The signs of the potential death of our democracy are beginning to add up. The situation has grown stark enough to get Damir, our resident contrarian, to wonder if he’s been too glib about the state of our politics and if an inflection point might be approaching.
I tend to agree with the assessment that our democracy is in danger. It doesn’t feel inherently political to point out that the former president, and the party he has a stranglehold on, have undermined the integrity of our elections.
In his recent piece for the January issue of The Atlantic, George Packer argues:
Nothing has aided Donald Trump more than Americans’ failure of imagination. It’s essential to picture an unprecedented future so that what may seem impossible doesn’t become inevitable.
What strikes me most about this moment isn’t the lack of imagination for how things could go south, but rather a lack of imaginative proposals for getting out of this predicament. Packer’s proposed solution to the crisis is hardly distinguishable from the strategy of a typical election. He argues America must assemble a coalition of the center-right and the left, set aside their differences, prioritize the greater good, and do the humdrum hard work of politics on the local level.
In fairness to Packer, we at Wisdom of Crowds haven’t been a bastion of imaginative solutions either. When this conversation came up during one of our most recent podcasts, Shadi said, “I just have a kind of faith that we're going to muddle through.” Damir, who doesn’t believe it’s a writer’s job to offer solutions, wasn’t inclined to hypothesize a way to wriggle out of this mess. While our mission at Wisdom of Crowds is to interrogate our own beliefs rather than persuade and win arguments, perhaps we should examine whether the potential demise of American democracy shouldn’t merit an exception.
Of course, it’s not just political pundits exhibiting a lack of imagination for how we could avoid democratic catastrophe. The Democratic Party hasn’t offered any inspiring solutions either. Despite framing this election as—the most important election of our lives (again)—their proposed solution is the same old playbook. Increase turnout, pass some voting rights laws, and elect Democrats. To the dismay of Americans who want America to remain a democracy, this underwhelming plan to save democracy doesn’t seem to be going well.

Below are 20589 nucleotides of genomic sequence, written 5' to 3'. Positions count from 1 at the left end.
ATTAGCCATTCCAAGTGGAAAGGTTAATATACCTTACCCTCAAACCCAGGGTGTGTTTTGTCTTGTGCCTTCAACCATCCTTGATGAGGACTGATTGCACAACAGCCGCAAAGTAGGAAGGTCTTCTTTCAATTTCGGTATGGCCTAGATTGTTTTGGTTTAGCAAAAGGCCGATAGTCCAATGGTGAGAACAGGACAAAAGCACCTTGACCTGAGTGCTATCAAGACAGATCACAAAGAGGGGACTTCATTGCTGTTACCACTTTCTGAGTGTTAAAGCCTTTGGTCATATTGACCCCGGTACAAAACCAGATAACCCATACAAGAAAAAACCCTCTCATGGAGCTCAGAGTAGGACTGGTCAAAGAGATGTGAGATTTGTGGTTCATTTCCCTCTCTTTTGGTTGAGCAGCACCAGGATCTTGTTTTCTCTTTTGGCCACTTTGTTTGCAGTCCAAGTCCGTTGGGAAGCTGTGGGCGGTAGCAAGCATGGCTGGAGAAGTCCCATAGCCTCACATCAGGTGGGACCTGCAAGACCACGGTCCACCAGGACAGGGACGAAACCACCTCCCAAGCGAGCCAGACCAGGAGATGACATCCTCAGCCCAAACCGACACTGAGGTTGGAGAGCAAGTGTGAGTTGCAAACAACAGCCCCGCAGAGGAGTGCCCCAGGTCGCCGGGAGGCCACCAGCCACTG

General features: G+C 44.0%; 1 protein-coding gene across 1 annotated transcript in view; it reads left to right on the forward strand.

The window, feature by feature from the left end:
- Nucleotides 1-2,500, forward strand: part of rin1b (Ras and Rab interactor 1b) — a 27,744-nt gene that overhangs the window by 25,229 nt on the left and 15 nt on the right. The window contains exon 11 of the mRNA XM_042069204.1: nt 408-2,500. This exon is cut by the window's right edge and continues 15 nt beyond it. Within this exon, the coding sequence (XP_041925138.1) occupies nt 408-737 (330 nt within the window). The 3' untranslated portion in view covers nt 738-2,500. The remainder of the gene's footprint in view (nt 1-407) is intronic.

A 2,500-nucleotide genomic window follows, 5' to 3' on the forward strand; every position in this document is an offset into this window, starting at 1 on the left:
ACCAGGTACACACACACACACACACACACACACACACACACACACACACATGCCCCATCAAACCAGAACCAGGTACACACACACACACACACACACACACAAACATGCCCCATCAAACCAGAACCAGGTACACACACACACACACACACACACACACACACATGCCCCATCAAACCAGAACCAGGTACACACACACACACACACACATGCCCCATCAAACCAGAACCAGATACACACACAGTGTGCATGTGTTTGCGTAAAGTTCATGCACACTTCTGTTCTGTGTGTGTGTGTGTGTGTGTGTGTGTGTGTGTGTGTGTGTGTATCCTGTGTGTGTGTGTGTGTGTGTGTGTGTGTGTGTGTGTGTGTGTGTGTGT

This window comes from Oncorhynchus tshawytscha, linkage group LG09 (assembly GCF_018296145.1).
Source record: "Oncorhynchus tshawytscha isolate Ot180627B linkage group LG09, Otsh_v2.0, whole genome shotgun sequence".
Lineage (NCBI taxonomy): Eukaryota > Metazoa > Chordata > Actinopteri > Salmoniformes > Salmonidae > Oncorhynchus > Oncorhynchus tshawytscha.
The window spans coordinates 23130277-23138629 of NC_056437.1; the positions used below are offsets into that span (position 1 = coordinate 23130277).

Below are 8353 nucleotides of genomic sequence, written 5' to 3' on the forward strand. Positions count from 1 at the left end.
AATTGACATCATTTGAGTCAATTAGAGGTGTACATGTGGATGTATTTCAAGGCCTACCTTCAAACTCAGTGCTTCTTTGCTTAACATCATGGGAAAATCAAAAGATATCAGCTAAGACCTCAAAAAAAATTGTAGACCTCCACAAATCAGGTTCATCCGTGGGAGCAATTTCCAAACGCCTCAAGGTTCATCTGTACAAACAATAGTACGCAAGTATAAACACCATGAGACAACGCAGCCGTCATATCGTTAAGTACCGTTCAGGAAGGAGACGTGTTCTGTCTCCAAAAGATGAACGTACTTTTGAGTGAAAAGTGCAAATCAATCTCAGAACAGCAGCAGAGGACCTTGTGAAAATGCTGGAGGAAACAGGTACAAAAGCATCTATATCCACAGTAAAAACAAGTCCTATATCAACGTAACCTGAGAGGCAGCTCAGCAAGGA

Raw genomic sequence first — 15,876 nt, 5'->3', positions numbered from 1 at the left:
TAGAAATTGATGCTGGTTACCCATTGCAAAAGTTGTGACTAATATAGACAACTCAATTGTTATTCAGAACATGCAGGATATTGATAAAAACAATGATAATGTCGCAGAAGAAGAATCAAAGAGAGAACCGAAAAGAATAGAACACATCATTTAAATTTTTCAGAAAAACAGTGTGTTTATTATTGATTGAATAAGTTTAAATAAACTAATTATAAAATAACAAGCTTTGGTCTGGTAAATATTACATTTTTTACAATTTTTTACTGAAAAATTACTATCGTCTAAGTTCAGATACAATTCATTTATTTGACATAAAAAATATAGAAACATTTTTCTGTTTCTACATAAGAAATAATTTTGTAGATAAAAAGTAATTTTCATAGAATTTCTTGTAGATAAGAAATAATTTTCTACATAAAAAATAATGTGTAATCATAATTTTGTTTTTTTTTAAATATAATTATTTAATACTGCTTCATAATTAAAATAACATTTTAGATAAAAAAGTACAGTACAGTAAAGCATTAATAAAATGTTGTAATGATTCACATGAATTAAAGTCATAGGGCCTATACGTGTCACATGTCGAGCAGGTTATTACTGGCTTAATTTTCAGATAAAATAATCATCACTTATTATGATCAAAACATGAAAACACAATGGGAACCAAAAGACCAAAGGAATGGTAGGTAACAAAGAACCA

Recent polling foreshadows significant troubles ahead for Democrats—this seemingly spurred writer Matt Yglesias to tweet:
This was not my preferred course of action, but one highly effective response to the GOP threat to steal elections that Democrats have hit on is becoming unpopular so they'll likely lose fair and square.
While I’d argue that one shouldn’t feel relieved if a party threatening to steal an election retakes power, his point is well taken. The Democratic Party is not very good at politics—the fact that we are in this position is evidence enough. The Republican Party was only able to get to its current state because Democrats were not able to punish it at the ballot box. If our democracy is on the line, it seems absurd to place all of our chips on a strategy that relies upon Democrats winning elections.
This brings me back to our failure of imagination.
If the current iteration of the Republican Party is an existential threat and Democrats are unable to defeat it reliably, perhaps it’s time for new blood. While the assertion that we need more political parties might seem naive to people who spend their days engrossed in politics, it is a popular sentiment amongst the electorate. According to Gallup, as of February 2021, 62% of Americans say a third party is needed—including 63% of Republicans. Changing the rules to allow more viable parties to emerge is relatively easy (in theory, if not necessarily in practice). As Francis Fukuyama puts it, “replacing our current plurality voting with RCV will facilitate the emergence of third parties by eliminating wasted votes or strategic voting.” Passing a bill like the one proposed by Democrats in 2019, requiring states to use ranked-choice voting to elect candidates for federal office, would open the field for more viable political parties.
Of course, RCV would not act as a silver bullet to this looming threat—no policy proposal would. And ranked-choice voting might prove to be a wholly ineffective solution. I only mention it here as an example of how we need to begin thinking outside of our current constraints.
If electing Democrats is our only solution on the table, we are doomed. We live in a two-party system, and Americans like to vote against the party in power. The reality that Packer’s imagined center-right and left coalition needs to understand: this Republican Party is going to retake power—and probably soon.
If the next presidential election is indeed a democratic emergency, then it is time for us to break the glass and reach for the fire extinguisher—whatever that may be.